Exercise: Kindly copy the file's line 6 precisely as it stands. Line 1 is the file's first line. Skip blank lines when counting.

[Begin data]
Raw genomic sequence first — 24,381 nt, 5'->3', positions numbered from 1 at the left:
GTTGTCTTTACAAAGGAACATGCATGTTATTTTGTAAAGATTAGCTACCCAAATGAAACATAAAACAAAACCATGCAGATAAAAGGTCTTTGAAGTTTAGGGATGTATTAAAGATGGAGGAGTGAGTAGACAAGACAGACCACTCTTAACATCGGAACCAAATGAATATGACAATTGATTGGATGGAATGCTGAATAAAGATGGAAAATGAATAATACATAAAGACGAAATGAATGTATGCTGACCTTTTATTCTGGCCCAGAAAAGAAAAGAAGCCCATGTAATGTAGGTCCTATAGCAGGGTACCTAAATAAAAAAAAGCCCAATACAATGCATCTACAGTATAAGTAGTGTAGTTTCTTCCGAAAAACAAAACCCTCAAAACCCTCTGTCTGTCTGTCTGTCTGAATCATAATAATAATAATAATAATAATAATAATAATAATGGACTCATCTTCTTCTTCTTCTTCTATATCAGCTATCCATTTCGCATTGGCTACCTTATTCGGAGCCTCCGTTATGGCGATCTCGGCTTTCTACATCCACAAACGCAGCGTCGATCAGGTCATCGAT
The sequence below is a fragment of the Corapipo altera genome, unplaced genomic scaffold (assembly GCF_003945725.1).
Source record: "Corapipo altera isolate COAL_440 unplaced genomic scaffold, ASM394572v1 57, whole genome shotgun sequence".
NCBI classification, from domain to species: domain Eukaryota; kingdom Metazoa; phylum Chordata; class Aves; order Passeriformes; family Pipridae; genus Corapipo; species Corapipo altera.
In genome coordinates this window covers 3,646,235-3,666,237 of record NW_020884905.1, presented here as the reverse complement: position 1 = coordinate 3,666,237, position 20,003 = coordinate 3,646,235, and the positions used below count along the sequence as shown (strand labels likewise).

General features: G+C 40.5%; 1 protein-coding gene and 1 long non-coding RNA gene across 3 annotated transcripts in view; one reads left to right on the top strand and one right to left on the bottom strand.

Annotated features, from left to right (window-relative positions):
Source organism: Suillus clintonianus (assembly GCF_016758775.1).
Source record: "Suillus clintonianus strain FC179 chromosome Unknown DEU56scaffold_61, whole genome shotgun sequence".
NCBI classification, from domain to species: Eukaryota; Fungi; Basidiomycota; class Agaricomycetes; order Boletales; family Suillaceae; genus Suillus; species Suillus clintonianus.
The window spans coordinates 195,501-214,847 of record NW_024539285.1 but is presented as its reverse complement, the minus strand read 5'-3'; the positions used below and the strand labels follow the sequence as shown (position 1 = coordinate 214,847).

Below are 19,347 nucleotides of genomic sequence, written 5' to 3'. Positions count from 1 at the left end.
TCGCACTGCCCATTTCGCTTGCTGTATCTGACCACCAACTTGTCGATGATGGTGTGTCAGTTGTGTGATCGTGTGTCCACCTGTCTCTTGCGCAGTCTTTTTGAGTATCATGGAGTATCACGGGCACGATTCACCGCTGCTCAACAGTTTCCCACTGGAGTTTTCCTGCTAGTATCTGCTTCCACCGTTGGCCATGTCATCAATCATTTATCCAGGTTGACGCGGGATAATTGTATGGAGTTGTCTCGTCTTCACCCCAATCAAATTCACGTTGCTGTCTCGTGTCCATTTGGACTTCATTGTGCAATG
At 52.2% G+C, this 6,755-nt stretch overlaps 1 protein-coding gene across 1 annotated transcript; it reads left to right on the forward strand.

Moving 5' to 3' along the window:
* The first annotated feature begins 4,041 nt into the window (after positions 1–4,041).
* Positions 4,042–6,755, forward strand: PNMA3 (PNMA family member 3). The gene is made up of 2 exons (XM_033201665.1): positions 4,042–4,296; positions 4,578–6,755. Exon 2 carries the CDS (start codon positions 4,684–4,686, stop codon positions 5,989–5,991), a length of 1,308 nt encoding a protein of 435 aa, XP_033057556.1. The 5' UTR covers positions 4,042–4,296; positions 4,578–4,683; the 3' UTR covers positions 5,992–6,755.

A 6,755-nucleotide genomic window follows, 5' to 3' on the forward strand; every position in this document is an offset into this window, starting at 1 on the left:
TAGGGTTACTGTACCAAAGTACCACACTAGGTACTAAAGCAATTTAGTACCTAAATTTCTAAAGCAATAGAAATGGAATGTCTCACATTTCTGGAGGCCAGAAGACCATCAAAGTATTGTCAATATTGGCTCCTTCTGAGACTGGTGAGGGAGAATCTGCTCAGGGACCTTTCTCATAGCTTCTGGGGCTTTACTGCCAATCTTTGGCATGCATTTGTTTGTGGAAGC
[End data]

In genome coordinates this window covers 3,646,235-3,666,237 of record NW_020884905.1, presented here as the reverse complement: position 1 = coordinate 3,666,237, position 20,003 = coordinate 3,646,235, and the positions used below count along the sequence as shown (strand labels likewise).